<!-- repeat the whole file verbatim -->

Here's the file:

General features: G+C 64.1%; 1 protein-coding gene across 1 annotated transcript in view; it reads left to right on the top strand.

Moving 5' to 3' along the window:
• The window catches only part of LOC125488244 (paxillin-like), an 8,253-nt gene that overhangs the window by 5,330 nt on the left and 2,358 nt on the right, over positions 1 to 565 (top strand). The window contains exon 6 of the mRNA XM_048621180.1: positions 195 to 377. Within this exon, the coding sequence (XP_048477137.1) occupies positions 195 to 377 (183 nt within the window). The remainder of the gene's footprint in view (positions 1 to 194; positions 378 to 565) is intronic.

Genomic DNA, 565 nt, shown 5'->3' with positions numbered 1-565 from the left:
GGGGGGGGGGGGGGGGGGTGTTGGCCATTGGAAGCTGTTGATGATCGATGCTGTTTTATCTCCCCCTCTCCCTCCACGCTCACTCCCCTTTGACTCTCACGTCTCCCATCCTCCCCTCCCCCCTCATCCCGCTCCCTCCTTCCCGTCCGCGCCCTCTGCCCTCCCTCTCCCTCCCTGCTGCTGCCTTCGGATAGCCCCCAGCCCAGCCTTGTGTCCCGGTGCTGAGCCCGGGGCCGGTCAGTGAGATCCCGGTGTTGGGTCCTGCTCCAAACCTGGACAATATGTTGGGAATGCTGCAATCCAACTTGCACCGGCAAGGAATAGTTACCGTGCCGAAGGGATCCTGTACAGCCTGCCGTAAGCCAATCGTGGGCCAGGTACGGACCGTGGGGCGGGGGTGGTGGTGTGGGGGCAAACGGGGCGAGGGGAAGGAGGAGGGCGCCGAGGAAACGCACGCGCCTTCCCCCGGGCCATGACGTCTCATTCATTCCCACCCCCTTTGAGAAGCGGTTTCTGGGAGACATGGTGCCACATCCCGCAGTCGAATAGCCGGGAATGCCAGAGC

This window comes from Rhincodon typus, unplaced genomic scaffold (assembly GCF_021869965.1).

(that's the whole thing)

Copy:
General features: G+C 64.1%; 1 protein-coding gene across 1 annotated transcript in view; it reads left to right on the top strand.

Moving 5' to 3' along the window:
• The window catches only part of LOC125488244 (paxillin-like), an 8,253-nt gene that overhangs the window by 5,330 nt on the left and 2,358 nt on the right, over positions 1 to 565 (top strand). The window contains exon 6 of the mRNA XM_048621180.1: positions 195 to 377. Within this exon, the coding sequence (XP_048477137.1) occupies positions 195 to 377 (183 nt within the window). The remainder of the gene's footprint in view (positions 1 to 194; positions 378 to 565) is intronic.

Genomic DNA, 565 nt, shown 5'->3' with positions numbered 1-565 from the left:
GGGGGGGGGGGGGGGGGGTGTTGGCCATTGGAAGCTGTTGATGATCGATGCTGTTTTATCTCCCCCTCTCCCTCCACGCTCACTCCCCTTTGACTCTCACGTCTCCCATCCTCCCCTCCCCCCTCATCCCGCTCCCTCCTTCCCGTCCGCGCCCTCTGCCCTCCCTCTCCCTCCCTGCTGCTGCCTTCGGATAGCCCCCAGCCCAGCCTTGTGTCCCGGTGCTGAGCCCGGGGCCGGTCAGTGAGATCCCGGTGTTGGGTCCTGCTCCAAACCTGGACAATATGTTGGGAATGCTGCAATCCAACTTGCACCGGCAAGGAATAGTTACCGTGCCGAAGGGATCCTGTACAGCCTGCCGTAAGCCAATCGTGGGCCAGGTACGGACCGTGGGGCGGGGGTGGTGGTGTGGGGGCAAACGGGGCGAGGGGAAGGAGGAGGGCGCCGAGGAAACGCACGCGCCTTCCCCCGGGCCATGACGTCTCATTCATTCCCACCCCCTTTGAGAAGCGGTTTCTGGGAGACATGGTGCCACATCCCGCAGTCGAATAGCCGGGAATGCCAGAGC

This window comes from Rhincodon typus, unplaced genomic scaffold (assembly GCF_021869965.1).